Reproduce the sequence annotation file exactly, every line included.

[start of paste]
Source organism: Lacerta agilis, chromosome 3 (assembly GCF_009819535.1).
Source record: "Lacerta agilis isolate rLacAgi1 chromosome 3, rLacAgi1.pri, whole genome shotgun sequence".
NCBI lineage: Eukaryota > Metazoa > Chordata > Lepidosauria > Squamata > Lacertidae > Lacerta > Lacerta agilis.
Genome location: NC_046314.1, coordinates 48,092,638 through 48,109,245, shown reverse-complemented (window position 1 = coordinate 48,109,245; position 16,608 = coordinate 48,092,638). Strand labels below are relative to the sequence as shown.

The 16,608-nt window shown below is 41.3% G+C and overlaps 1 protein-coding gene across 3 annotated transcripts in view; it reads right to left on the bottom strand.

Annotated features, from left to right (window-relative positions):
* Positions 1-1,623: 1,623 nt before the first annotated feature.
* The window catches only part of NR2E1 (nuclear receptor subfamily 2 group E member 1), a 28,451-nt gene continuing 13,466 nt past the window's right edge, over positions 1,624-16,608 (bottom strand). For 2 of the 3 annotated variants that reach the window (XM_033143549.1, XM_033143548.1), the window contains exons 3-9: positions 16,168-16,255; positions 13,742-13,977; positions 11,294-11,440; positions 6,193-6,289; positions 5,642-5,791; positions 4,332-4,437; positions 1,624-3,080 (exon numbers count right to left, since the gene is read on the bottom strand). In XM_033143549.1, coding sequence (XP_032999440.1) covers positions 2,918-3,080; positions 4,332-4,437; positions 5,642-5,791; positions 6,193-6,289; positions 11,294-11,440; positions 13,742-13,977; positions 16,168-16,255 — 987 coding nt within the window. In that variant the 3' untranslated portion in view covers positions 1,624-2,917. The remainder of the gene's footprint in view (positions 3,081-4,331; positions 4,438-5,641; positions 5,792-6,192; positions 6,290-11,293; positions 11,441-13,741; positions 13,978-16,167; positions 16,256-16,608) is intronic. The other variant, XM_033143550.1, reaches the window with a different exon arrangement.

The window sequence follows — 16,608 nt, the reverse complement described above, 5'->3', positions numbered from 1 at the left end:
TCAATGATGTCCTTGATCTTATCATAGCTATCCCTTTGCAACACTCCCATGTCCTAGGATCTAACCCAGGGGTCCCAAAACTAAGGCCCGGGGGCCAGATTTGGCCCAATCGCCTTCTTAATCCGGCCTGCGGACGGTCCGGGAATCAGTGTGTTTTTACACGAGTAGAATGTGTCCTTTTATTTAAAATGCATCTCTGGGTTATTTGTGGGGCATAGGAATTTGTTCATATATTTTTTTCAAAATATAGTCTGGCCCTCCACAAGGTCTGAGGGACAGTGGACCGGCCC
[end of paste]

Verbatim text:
Source organism: Lacerta agilis, chromosome 3 (assembly GCF_009819535.1).
Source record: "Lacerta agilis isolate rLacAgi1 chromosome 3, rLacAgi1.pri, whole genome shotgun sequence".
NCBI lineage: Eukaryota > Metazoa > Chordata > Lepidosauria > Squamata > Lacertidae > Lacerta > Lacerta agilis.
Genome location: NC_046314.1, coordinates 48,092,638 through 48,109,245, shown reverse-complemented (window position 1 = coordinate 48,109,245; position 16,608 = coordinate 48,092,638). Strand labels below are relative to the sequence as shown.

The 16,608-nt window shown below is 41.3% G+C and overlaps 1 protein-coding gene across 3 annotated transcripts in view; it reads right to left on the bottom strand.

Annotated features, from left to right (window-relative positions):
* Positions 1-1,623: 1,623 nt before the first annotated feature.
* The window catches only part of NR2E1 (nuclear receptor subfamily 2 group E member 1), a 28,451-nt gene continuing 13,466 nt past the window's right edge, over positions 1,624-16,608 (bottom strand). For 2 of the 3 annotated variants that reach the window (XM_033143549.1, XM_033143548.1), the window contains exons 3-9: positions 16,168-16,255; positions 13,742-13,977; positions 11,294-11,440; positions 6,193-6,289; positions 5,642-5,791; positions 4,332-4,437; positions 1,624-3,080 (exon numbers count right to left, since the gene is read on the bottom strand). In XM_033143549.1, coding sequence (XP_032999440.1) covers positions 2,918-3,080; positions 4,332-4,437; positions 5,642-5,791; positions 6,193-6,289; positions 11,294-11,440; positions 13,742-13,977; positions 16,168-16,255 — 987 coding nt within the window. In that variant the 3' untranslated portion in view covers positions 1,624-2,917. The remainder of the gene's footprint in view (positions 3,081-4,331; positions 4,438-5,641; positions 5,792-6,192; positions 6,290-11,293; positions 11,441-13,741; positions 13,978-16,167; positions 16,256-16,608) is intronic. The other variant, XM_033143550.1, reaches the window with a different exon arrangement.

The window sequence follows — 16,608 nt, the reverse complement described above, 5'->3', positions numbered from 1 at the left end:
TCAATGATGTCCTTGATCTTATCATAGCTATCCCTTTGCAACACTCCCATGTCCTAGGATCTAACCCAGGGGTCCCAAAACTAAGGCCCGGGGGCCAGATTTGGCCCAATCGCCTTCTTAATCCGGCCTGCGGACGGTCCGGGAATCAGTGTGTTTTTACACGAGTAGAATGTGTCCTTTTATTTAAAATGCATCTCTGGGTTATTTGTGGGGCATAGGAATTTGTTCATATATTTTTTTCAAAATATAGTCTGGCCCTCCACAAGGTCTGAGGGACAGTGGACCGGCCC